(CN) – Bringing the first lawsuit of its kind, the United States says Barclays Capital repeatedly deceived investors about the risk of tens of billions of dollars of residential-mortgage-backed securities, causing “catastrophic” losses in the 2008 financial crisis.
Robert Capers, the U.S. attorney for the Eastern District of New York, brought the whopping 198-page complaint in Brooklyn Thursday over 36 residential mortgage-backed securities Barclays sold to investors between December 2005 and December 2007.
The lawsuit marks the first time the government has sued a major bank as a result of its investigation into the underwriting processes leading up to the financial crisis. Most banks subject to the investigation reached settlements with the government – Goldman Sachs settled for $5 billion, Morgan Stanley for $3.2 billion and Wells Fargo for $1.2 billion. Indeed, the government also announced Thursday that Deutsche Bank will pay $7.2 billion to settle claims against it, and Credit Suisse will pay $5.3 billion.
But settlement negotiations with Barclays recently broke down, possibly because the bank believes the incoming Trump administration will be less demanding.
When the 2008 financial crisis struck, Barclays experienced defaults on more than half of the $31 billion worth of mortgage loans it had securitized.
“In publicly filed offering documents, in other deal transaction documents, and in direct communications with investors and rating agencies, Barclays systematically and intentionally misrepresented key characteristics of the loans it included in the subject deals,” the complaint states. “The borrowers whose loans backed the subject deals were significantly less creditworthy than Barclays represented to investors.”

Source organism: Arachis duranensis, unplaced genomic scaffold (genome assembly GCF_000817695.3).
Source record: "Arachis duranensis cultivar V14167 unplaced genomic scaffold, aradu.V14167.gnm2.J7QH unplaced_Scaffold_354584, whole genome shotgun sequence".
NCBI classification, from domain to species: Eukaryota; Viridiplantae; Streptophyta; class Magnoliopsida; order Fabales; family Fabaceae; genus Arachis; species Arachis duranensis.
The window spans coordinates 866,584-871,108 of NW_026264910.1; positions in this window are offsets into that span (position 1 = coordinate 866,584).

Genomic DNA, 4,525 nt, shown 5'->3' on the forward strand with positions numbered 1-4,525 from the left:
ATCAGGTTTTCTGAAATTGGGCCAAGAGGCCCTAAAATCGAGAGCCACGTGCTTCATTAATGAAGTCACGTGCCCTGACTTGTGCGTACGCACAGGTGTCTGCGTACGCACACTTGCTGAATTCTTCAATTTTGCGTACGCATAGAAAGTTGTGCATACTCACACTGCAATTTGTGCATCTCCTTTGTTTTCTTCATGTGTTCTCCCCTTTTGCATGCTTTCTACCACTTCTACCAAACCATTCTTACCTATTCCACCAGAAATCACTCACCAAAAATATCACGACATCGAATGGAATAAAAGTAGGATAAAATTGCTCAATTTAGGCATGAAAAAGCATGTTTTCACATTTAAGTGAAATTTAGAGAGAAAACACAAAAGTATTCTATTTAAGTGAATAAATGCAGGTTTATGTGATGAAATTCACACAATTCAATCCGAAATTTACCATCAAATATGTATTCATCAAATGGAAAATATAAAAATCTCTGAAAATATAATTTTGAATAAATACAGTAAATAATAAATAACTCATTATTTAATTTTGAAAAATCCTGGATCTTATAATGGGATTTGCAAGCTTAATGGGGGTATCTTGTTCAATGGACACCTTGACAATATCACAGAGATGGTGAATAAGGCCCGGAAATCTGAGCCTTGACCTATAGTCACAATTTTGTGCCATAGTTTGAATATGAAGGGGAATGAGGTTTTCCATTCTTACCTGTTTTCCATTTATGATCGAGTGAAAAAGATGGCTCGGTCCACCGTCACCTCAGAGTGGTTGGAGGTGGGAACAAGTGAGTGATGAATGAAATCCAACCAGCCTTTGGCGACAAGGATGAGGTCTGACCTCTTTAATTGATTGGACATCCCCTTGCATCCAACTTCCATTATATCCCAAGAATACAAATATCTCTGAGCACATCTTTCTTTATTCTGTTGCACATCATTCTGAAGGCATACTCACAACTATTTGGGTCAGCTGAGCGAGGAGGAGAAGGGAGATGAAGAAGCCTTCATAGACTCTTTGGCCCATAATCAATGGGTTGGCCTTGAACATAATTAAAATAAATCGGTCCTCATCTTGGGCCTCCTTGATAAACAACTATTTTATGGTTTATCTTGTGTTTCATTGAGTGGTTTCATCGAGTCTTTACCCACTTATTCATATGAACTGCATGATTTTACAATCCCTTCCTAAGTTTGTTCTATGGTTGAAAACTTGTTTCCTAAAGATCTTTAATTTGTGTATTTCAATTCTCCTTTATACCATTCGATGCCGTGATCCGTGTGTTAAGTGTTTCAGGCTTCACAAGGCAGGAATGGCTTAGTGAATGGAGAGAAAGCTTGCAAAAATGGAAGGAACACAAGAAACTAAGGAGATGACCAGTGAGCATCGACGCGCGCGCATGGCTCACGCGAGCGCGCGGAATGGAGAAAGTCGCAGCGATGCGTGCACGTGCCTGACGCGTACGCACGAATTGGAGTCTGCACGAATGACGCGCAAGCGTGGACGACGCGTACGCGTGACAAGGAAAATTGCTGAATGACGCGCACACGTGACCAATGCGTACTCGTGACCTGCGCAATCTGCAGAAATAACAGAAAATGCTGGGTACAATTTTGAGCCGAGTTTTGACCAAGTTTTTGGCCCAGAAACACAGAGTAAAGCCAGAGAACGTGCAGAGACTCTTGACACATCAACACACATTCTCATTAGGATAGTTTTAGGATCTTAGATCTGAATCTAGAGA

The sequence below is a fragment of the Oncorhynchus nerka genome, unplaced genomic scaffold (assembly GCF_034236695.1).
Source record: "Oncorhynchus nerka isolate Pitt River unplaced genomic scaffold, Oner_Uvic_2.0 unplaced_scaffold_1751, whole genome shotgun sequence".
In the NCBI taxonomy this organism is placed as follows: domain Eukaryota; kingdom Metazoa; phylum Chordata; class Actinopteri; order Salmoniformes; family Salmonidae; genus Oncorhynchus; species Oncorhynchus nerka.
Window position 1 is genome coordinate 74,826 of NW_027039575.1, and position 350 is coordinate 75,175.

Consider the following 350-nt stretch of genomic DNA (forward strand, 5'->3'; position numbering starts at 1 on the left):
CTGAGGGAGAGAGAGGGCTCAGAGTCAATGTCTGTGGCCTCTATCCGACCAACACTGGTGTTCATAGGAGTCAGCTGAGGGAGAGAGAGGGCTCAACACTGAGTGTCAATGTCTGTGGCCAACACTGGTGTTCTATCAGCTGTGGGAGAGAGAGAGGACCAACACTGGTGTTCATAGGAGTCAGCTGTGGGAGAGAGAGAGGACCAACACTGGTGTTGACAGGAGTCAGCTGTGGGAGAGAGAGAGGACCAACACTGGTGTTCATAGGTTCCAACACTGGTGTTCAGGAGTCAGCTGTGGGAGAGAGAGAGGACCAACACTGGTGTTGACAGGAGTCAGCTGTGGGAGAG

Promising to defend itself vigorously, Barclays denied the allegations.
“Barclays considers that the claims made in the complaint are disconnected from the facts,” the bank said in a statement. “We have an obligation to our shareholders, customers, clients and employees to defend ourselves against unreasonable allegations and demands.”
The government says the U.K.-based bank knew that underwriting standards at mortgage lenders was “severely deteriorating” over the two-year class period, to the point where lenders were routinely issuing loans based on knowingly false documentation.
“These companies then pushed to have Barclays buy as many of their shoddy loans as possible in order to shift the risk of default from the originators onto Barclays’ RMBS investors,” the complaint claims.
In Barclays, the lenders found a “willing and active participant” that relentlessly sought to increase its share of the residential mortgage-backed securities market. Capers says Barclays falsely assured investors that it excluded “unacceptable” loans from its securities, and promised reliable appraisals of mortgaged properties.
Due diligence at Barclays was a “sham,” however, that was often altogether skipped, according to the complaint.
Capers says Barclays vendors used language like “craptacular,” a “deluge of Fremont garbage,” and “about as bad as it can be” to describe underlying loans when they actually did fulfill due-diligence obligations.
“Barclays not only acquired and securitized billions of dollars of loans it knew had material defects, but it also extended billions of dollars in financing to lenders it knew were originating loans without regard to the ability of the borrowers to repay them,” the complaint states. “This pump-priming activity contributed to the housing bubble and to the ensuing crash, whose effects devastated the world economy.”
Despite these warnings signs, the bank securitized billions of dollars worth of these highly risky mortgages, largely because it perceived the mortgage lenders to be its true clients not investors, according to the complaint. The government says Barclays “bent over backwards” to please lenders and “on a number of occasions it even agreed to limit the percentage of loans that could be kicked out of a deal.”
Over and over again, Barclays allegedly decided to protect its own bottom line by securitizing loans already in default before the issue date, despite knowing that investors would have to pay the price. It even canceled a due-diligence job on loan pools from New Century, which was on the verge of bankruptcy, in order to save money, according to the complaint. Capers says it was more cost-effective to “tell the diligence guys to stand down” and lie to investors, without a solvent party to take back the defective loans.
The Justice Department seeks to impose the maximum civil penalty permitted by the Financial Institutions Reform, Recovery, and Enforcement Act, but the complaint does not name a figure.
Franklin Amanat, senior counsel for the Justice Department, signed the complaint.